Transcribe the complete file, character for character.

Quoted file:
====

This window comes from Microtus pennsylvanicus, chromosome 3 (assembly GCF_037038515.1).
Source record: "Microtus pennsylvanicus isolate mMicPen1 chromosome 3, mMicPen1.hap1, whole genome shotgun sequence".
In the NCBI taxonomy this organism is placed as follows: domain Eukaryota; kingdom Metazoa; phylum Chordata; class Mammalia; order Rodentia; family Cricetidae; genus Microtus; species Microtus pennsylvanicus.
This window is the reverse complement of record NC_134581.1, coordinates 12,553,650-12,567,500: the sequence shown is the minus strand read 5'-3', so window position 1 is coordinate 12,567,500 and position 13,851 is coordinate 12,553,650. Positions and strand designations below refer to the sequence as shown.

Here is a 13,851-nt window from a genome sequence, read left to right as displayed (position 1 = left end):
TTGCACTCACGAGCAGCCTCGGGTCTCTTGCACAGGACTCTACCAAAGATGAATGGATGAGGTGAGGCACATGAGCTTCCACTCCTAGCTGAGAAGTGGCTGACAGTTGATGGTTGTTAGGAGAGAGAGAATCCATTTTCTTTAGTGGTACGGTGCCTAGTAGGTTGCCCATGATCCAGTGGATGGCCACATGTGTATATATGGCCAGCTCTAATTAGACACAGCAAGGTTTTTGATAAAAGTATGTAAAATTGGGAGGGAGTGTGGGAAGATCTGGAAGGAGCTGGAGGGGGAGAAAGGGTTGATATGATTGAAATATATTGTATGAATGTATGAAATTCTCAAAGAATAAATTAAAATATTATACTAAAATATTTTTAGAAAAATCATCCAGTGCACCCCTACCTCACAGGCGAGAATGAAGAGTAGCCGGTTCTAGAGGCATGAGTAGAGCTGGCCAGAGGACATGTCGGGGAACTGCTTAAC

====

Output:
This window comes from Microtus pennsylvanicus, chromosome 3 (assembly GCF_037038515.1).
Source record: "Microtus pennsylvanicus isolate mMicPen1 chromosome 3, mMicPen1.hap1, whole genome shotgun sequence".
In the NCBI taxonomy this organism is placed as follows: domain Eukaryota; kingdom Metazoa; phylum Chordata; class Mammalia; order Rodentia; family Cricetidae; genus Microtus; species Microtus pennsylvanicus.
This window is the reverse complement of record NC_134581.1, coordinates 12,553,650-12,567,500: the sequence shown is the minus strand read 5'-3', so window position 1 is coordinate 12,567,500 and position 13,851 is coordinate 12,553,650. Positions and strand designations below refer to the sequence as shown.

Here is a 13,851-nt window from a genome sequence, read left to right as displayed (position 1 = left end):
TTGCACTCACGAGCAGCCTCGGGTCTCTTGCACAGGACTCTACCAAAGATGAATGGATGAGGTGAGGCACATGAGCTTCCACTCCTAGCTGAGAAGTGGCTGACAGTTGATGGTTGTTAGGAGAGAGAGAATCCATTTTCTTTAGTGGTACGGTGCCTAGTAGGTTGCCCATGATCCAGTGGATGGCCACATGTGTATATATGGCCAGCTCTAATTAGACACAGCAAGGTTTTTGATAAAAGTATGTAAAATTGGGAGGGAGTGTGGGAAGATCTGGAAGGAGCTGGAGGGGGAGAAAGGGTTGATATGATTGAAATATATTGTATGAATGTATGAAATTCTCAAAGAATAAATTAAAATATTATACTAAAATATTTTTAGAAAAATCATCCAGTGCACCCCTACCTCACAGGCGAGAATGAAGAGTAGCCGGTTCTAGAGGCATGAGTAGAGCTGGCCAGAGGACATGTCGGGGAACTGCTTAAC